← Back to Home

Redesign of Vectary

Oct 2018 - Mar 2019
Vectary is an online 3D design tool that aims to empower 3D workflows in the online and AR world. The interface and functionality are easy enough to have a first project done in less than 15 minutes, drastically reducing the steep learning curve of 3D modeling software.
Visit Vectary
The redesign contained a 3.0 release of the 3D engine, completely revamping the interface and adding multiple core product features. The release was crucial for the growth of Vectary, aiming to stabilize the user base and the market focus. As a product owner, I’ve co-led the redesign and a team of researchers, designers, and developers that worked on the release.
"3.0 enabled the product to scale to over 2 million users."
“Vectary [3.0] is making 3D so approachable.”
Meng To, Founder of Design+Code

1. Challenge

With 2.0, we divided the engine's functionality into multiple modes under which we hid all the tools. The toolset still contained just a portion of what Vectary could reach, and the product showed off multiple flaws that needed a proper solution. New implementations in 3D are often hard on resources, so the right decision-making in the future progress was important in order to not to lock us out of viable paths.

2. Research

Each target group was researched with suitable companies to understand the problem first-hand. This provided great insights into the needs of our end-users, but at the same time, put pressure on the proper prioritization. The product was also fully tracked in terms of the interactions and flows, so we could pull out lots of valuable usage data. Once all of the necessary knowledge was gathered, I’ve run a series of back-and-forth sessions with the core stakeholders, to review the priorities. This resulted in a solid ground for the kick-off of the development.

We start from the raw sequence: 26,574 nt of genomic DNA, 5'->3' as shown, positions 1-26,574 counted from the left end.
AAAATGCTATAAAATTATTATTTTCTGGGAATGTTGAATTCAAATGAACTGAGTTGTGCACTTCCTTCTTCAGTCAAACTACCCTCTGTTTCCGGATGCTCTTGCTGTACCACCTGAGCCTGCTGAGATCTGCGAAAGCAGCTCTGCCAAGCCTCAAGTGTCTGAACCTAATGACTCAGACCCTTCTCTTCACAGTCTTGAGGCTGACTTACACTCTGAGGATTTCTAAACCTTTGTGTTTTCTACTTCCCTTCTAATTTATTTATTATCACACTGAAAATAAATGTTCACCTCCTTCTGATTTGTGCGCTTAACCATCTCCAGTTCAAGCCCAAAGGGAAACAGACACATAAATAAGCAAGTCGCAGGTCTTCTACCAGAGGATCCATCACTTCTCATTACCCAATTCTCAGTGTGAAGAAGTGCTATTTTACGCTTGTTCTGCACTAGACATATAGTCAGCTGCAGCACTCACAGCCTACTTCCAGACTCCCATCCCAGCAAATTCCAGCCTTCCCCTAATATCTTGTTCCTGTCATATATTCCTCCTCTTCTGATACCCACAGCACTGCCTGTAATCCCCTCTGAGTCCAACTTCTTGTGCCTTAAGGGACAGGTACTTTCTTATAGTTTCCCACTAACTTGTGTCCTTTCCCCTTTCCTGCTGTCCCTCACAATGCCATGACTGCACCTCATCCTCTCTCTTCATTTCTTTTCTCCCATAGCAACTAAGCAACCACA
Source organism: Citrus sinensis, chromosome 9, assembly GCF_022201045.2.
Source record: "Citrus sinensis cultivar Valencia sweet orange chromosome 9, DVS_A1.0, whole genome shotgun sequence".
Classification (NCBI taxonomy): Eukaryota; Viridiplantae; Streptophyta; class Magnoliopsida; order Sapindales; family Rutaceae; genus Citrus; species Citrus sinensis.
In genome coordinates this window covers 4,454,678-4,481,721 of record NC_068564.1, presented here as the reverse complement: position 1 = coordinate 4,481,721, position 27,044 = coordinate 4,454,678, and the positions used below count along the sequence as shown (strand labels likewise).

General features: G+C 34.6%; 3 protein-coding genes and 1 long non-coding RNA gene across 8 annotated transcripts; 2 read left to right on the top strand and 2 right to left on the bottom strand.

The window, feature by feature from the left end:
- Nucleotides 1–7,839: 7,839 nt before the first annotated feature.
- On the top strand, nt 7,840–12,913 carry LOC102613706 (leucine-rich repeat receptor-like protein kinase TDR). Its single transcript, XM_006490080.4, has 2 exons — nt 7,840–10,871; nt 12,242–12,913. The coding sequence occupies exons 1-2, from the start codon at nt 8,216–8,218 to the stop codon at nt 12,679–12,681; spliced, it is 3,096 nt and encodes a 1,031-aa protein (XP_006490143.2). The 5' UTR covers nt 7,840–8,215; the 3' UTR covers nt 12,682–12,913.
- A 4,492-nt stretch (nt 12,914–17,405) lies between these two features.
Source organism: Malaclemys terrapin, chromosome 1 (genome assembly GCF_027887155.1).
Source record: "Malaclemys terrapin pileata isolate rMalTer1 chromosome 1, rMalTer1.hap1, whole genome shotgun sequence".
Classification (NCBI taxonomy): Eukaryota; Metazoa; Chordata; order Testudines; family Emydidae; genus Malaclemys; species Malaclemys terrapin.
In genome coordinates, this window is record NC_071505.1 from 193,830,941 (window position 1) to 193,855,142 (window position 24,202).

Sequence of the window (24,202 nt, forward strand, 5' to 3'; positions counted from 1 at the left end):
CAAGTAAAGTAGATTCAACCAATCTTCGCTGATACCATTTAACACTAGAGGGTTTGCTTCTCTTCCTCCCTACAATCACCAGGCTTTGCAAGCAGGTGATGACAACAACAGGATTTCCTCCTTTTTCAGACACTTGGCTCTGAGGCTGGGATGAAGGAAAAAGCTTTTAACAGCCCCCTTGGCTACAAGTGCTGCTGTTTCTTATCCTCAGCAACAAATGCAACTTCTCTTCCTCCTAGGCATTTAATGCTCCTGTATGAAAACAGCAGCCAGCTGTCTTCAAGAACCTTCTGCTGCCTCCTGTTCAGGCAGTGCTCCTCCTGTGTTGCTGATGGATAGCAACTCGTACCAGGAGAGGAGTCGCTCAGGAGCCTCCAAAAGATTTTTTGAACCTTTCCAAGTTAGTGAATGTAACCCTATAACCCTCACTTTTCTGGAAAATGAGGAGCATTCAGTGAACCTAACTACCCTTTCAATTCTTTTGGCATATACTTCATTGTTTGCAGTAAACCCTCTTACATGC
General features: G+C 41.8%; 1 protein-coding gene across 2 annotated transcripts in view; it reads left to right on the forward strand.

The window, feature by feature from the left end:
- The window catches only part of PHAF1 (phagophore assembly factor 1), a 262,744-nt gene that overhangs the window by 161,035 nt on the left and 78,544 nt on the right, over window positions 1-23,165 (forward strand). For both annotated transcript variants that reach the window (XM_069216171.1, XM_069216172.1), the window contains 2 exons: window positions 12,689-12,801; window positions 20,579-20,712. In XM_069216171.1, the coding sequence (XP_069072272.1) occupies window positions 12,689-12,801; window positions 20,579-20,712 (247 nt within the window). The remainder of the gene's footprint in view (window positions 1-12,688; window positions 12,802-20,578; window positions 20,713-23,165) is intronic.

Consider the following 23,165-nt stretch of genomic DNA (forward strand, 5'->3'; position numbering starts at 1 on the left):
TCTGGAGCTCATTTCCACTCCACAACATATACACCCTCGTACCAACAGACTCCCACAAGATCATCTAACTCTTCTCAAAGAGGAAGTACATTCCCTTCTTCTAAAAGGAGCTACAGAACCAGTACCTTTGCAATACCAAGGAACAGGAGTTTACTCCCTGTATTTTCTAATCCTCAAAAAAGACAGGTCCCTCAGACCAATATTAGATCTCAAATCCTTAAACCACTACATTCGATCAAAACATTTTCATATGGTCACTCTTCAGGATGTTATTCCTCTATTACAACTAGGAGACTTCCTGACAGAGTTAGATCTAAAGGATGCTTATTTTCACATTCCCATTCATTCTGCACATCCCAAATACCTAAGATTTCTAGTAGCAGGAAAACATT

3. Map & Strategy

Mapping out the full context of the problem we were solving enabled us to keep an overview of each part of the product. This contained a lot of mind maps and user flows, narrowing down the narration of the release.
An example of the usage and costs of existing target groups.

4. Wireframes & Prototype

From the early beginning of the design process, we’ve pushed the wireframes through rapid prototyping to validate the decisions with each step. For most of the part, Figma served great as a quick prototyping tool. Once the UX & UI hit the final form, we’ve moved the prototype into Framer, to create an interactive version strengthened with a custom code.
Early prototype, showing off one of the initial iterations of the new interface.

5. Outcome

5.1. Unified Design System
Together with separating space for the modes and tools, and proper maintenance of our own design system, the flow between each of the parts of the product can be kept intuitive and accessible.
5.2. Interactive Onboarding
The user can use a helping hand through the interactive onboarding, during his first steps in the engine. Through the guide, he can be comfortably introduced to the basics of the engine’s functionality.
5.3. Smart Tools
Introducing 17 new tools, the workflow is significantly sped up during the modelling and assembling process. All thanks to the smart deformers and generators, which can be stacked and combined with each other.
5.4. Embeddable Viewer
Embedding allows to spread 3D anywhere throughout the web with the iframe code, or the link, including AR view for both Android and iOS devices.

← Back to Home

Product Cycle in Powerful Medical →